The energy efficiency requirements for buildings are becoming increasingly strict – the goal is total zero emissions

The EPBD directive, which entered into force on May 1, places new demands on legislation in EU member states. The update of the Energy Efficiency Directive supports the reduction of carbon dioxide emissions in the construction sector. Talteka’s CTO Juhani Hyvärinen believes that the time targets for the reforms are ambitious.

Juhani Hyvärinen is the Director, Technologyt at Talteka (the Association of Finnish building technology industry and trade) which is a member of The Confederation of Finnish Construction Industries RT. He has followed the development of national and international regulations for a long time and has been involved in bringing the industry’s common views to the EU’s official level.

Nordic countries lead in construction supervision

The goal behind the updated directive is for the entire building stock in the EU to be emission-free by 2050. Juhani Hyvärinen confirms that above all in Finland, but also in Sweden and Norway, the indoor environment and energy efficiency in buildings have traditionally been regulated more than the rest of Europe at the national level.

– In Finland, there are relatively precise requirements for ventilation of buildings and for water and sewage systems. The interior temperature in buildings and cooling have not previously been the focus of legislators in the same way. For us, it has been sufficient as a requirement in the regulations that the temperature in homes and public spaces is 18–32 degrees, even if the expectations for indoor temperature regulation are significantly stricter. 

The EPBD Directive was updated – a threat or an opportunity?

The Energy Efficiency Directive states that by the beginning of 2030 at the latest, new buildings must be completely emission-free. Hyvärinen reminds that the directive is only an order to change national legislation. In this case, the EU countries, including Finland, must enact their own laws and regulations so that they come into force in the spring of 2026.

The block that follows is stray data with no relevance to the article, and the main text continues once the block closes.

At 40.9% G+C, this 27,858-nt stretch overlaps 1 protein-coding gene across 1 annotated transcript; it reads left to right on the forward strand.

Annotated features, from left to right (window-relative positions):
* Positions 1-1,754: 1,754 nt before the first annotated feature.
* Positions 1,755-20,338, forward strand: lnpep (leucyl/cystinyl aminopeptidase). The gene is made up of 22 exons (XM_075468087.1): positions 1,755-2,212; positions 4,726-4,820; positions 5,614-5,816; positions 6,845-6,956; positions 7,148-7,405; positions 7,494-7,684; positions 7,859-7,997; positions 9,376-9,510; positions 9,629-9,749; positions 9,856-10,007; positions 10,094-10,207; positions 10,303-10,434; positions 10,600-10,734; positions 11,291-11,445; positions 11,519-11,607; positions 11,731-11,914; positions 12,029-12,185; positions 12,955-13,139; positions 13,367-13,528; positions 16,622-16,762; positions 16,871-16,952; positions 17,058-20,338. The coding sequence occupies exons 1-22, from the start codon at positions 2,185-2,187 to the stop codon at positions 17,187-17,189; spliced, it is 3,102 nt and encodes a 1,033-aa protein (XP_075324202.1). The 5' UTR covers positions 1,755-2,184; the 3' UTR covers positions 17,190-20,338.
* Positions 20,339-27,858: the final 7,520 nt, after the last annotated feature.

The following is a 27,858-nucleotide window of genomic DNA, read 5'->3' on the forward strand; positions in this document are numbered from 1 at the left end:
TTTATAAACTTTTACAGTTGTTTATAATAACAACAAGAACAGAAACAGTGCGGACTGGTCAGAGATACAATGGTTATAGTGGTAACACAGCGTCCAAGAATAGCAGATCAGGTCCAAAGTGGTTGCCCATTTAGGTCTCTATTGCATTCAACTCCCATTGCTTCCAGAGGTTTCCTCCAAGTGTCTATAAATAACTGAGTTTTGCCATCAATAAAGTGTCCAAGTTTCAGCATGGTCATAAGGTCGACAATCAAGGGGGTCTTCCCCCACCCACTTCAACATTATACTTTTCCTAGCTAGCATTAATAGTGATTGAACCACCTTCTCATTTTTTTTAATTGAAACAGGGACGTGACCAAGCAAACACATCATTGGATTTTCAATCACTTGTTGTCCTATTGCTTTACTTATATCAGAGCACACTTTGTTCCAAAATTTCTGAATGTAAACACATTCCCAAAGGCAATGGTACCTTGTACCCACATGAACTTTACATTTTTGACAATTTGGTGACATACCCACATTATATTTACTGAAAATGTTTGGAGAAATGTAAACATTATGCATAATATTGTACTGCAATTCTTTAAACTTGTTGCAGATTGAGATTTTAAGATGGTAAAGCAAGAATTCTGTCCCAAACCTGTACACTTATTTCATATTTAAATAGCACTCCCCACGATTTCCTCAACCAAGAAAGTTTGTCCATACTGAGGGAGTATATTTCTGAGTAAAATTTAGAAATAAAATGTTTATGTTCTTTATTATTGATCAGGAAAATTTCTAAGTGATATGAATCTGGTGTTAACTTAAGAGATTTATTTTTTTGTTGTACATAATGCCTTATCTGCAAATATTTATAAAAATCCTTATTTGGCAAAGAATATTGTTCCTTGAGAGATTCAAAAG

– The new directive focuses on energy efficiency. Another central theme is the utilization of renewable energy. The key word is a zero-emission building, that is, a building that produces no carbon dioxide emissions from fossil fuels.

According to the directive, the entire EU region’s building stock must be emission-free by 2050. Is this a threat or an opportunity?

– The timetables are very tight. Of course, zero emissions also depend on the type of energy available. But of course, that alone is not enough. At the same time, the building must consume some energy. The state, cities and municipalities are facing big financial commitments. Repair construction requires both investments and a correspondingly competent workforce, emphasizes Hyvärinen.

Legal regulations on measuring the indoor environment

Juhani Hyvärinen states that the current requirements for ventilation units come from various regulations (ecodesign). When it comes to energy efficiency, the most important thing is that the units do not waste energy and that the heat recovery works correctly.

– Monitoring of the indoor environment will be a new requirement in the EPBD. Member States must set the requirements in national legislation. Until now, Finland has lacked, among other things, a humidity limit. With climate change, outdoor temperatures will increase, so the upper limit given for temperature is already too high for living comfort. Similarly, the indoor air in winter is often too dry due to the heating, which can lead to health problems.

– Ventilation devices are a central part of the indoor climate, and manufacturers must take the new requirements into account.

Building control is needed

Hyvärinen reminds that changed legislation also requires building inspectors to have new skills. There will be new technical requirements in the field of building supervision, which means that there is a need to diversify competence.

– When the goal is to make the entire building base emission-free, 25 years is a short time. The biggest impact comes from repair construction and how to proceed with it. After all, private property owners are not obliged to carry out compulsory renovations, but the directive encourages repairs that can lead to lower energy bills and thus increase the value of the properties.

More specifically, the liability issues brought about by the new directive will be defined in regulations issued based on the revised Finnish Construction Act. The changes in the Building Act will come into force later this year. The rule changes must be made by the summer of 2026 at the latest.